The secret of our Lady of Sorrows
Fr. Lou DelFra | Wednesday, September 9, 2009
On Tuesday, September 15, the University of Notre Dame and the Congregation of Holy Cross will celebrate the Feast of Our Lady of Sorrows, patroness of the Congregation of Holy Cross. A campus-wide Mass will be celebrated in the Basilica at 5:15 on September 15.
Perhaps on first sight, the Marian title “Our Lady of Sorrows” appears anachronistic, medieval, a Church left-over from a different age – something dragged out of an ecclesiastical attic that also housed leather straps for self-flagellation and stories of saints who starved themselves for days on end. Mary, Notre Dame, as Our Lady of Sorrows. Doesn’t sound too hopeful heading into the Michigan game (though, objectively speaking, Mary’s title does not seem to preclude her inflicting sorrow on our neighbors to the north…) The question remains: in an enlightened society, and in this Land of Opportunity, who celebrates sorrow?
I am not sure that many people celebrate sorrow. It doesn’t sound psychologically healthy. On the other hand, the lines at psychologists’ offices aren’t getting any shorter these days either. In fact, the little psychology that I think I know suggests that the suppression and denial of the inevitable sorrows of our life is a common cause of depression, compulsions, addictive avoidance behaviors, and feelings of listlessness and low motivation. So, perhaps, Our Lady of Sorrows has something useful, helpful, and sound to teach us?
I suspect that several images of Our Lady of Sorrows will appear next week in honor of her feast day. If you have a chance, stop and look closely at her. You will see something counterintuitive. Not that Mary is not sad in the icon – she is. Her eyes are slightly downcast and her lips slightly downturned. But, contrary to my own intuitions about sorrow, her presence as a whole person in the icon does not present a defeated image. She is not in the least hunched over; rather, she rises upright, in a strong and serene posture. Her hands are open, in a gesture of inviting the full experience of her reality. It is the counter-image to the typical human gesture of crossing our arms in self-protectiveness when we are scared, uncertain, or hurt. Mary’s posture in this icon “speaks” not that she is not sorrowful, but – rather instructively, I think – that she is not afraid of sorrow.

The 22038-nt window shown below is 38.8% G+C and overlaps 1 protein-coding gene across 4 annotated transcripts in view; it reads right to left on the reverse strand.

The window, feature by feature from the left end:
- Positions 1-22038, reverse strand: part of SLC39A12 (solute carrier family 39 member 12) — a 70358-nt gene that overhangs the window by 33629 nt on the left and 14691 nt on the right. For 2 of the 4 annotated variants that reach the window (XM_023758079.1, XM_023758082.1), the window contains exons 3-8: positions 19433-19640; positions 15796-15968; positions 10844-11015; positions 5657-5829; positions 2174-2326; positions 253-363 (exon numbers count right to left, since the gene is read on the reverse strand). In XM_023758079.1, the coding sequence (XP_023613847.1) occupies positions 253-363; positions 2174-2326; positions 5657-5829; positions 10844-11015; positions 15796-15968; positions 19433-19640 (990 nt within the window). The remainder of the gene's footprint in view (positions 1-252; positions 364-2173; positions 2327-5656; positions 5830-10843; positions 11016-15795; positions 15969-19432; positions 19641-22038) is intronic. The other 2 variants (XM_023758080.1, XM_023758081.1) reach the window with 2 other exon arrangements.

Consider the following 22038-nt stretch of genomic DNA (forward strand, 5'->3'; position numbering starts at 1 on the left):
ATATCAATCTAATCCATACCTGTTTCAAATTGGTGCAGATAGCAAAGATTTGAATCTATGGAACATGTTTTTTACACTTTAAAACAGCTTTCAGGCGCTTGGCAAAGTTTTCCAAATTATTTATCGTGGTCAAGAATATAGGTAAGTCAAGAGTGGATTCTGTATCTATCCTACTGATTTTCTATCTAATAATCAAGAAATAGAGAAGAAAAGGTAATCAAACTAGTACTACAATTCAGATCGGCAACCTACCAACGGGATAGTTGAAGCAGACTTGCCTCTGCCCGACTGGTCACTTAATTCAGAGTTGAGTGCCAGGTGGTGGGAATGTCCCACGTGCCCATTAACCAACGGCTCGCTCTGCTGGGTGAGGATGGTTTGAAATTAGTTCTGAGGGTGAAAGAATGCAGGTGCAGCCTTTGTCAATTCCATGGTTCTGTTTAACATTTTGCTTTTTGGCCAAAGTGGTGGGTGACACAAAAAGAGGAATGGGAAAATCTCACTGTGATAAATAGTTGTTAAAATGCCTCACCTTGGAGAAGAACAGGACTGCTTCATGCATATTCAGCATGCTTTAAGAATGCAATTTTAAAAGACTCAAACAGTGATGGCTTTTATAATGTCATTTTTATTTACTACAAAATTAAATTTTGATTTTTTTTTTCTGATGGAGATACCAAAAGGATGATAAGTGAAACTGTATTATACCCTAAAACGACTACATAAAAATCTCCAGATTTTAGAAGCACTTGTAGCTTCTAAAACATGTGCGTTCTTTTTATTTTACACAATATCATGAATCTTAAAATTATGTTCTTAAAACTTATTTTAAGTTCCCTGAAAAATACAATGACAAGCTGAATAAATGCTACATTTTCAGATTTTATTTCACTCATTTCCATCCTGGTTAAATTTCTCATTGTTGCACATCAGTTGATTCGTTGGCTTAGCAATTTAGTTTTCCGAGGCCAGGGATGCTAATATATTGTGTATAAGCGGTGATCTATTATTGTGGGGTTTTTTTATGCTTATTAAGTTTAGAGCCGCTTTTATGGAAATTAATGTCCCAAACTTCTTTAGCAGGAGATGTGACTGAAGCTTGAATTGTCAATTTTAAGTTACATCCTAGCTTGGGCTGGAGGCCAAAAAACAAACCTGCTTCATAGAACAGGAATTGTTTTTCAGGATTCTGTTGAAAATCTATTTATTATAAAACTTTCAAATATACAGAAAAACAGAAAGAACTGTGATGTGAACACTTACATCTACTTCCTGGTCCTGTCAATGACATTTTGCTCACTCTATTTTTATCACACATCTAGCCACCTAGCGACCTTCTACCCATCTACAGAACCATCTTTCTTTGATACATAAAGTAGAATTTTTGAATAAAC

A slightly downcast face, yet a strong and serene posture and open hands. TS Eliot once wrote of Mary:
Lady of silences
Calm and distressed
Torn and most whole
Exhausted and life-giving
How could Mary not be Our Lady of Sorrows? From the scandal of her husbandless pregnancy to a several days’ flight into Egyptian exile on the eve of her delivery. From Simeon’s prophecy, soon after Jesus is born, that “a sword will pierce your heart,” to the most unimaginable fulfillment of that prophecy – watching her son nailed, crucified, dead.
This truly exquisite sorrow, however, is not Mary’s only reality. We must hold her experience of sorrow side-by-side with her profoundly joyful experiences: her visitation by an angel asking her to accept a primary role in the deliverance of her people; her fear transformed into joy when she visits Elizabeth to tell her the news, and speaks words of the deepest elation: “My soul magnifies the Lord!” Simeon, in addition to predicting the piercing of her heart, also prophecies that her son, her love, is the Messiah for which all Israel had been waiting. Before anyone else, she understands the profound joy that her son promises for the entire human race, and so with an awesome self-assurance, at Cana she directs her son to begin his ministry of transforming sorrow into true happiness by turning water into wine at a wedding. And, after the soul-ripping sorrow of the Crucifixion, what words could capture Mary’s emotions when her once-dead son visited her, raised from the dead?
Mary is not afraid of sorrow because she has directly experienced, in the most intense way, that the love of God – while it does not prevent sorrow, even tragic sorrow – is in the end more powerful than all that causes sorrow. Which means that all sorrow can ultimately be faced, indeed stared down.
Mary knows and accepts the deepest human reality. That some sorrow in our lives is real and inescapable. So she does not run from it. But she also knows in her depths the love and never-abandoning care of God for her. This knowledge gives her an ultimately triumphal courage in the face of her sorrows. Our Lady of Sorrows understands the great secret – sorrow, faced and overcome by God’s love, brings us a powerful serenity, and enlarges our own hearts to love more fully and compassionately when we encounter others’ sorrow and suffering.
As TS Eliot’s poem-prayer concludes:
The single Rose
Is now the Garden
Where all love ends.
Our Lady of Sorrows, pray for us.
This week’s Faith Point was written by Fr. Lou DelFra, Director of Campus Bible Studies and ACE Chaplain. He can be reached at email@example.com
The views expressed in this column are those of the author and not necessarily those of The Observer.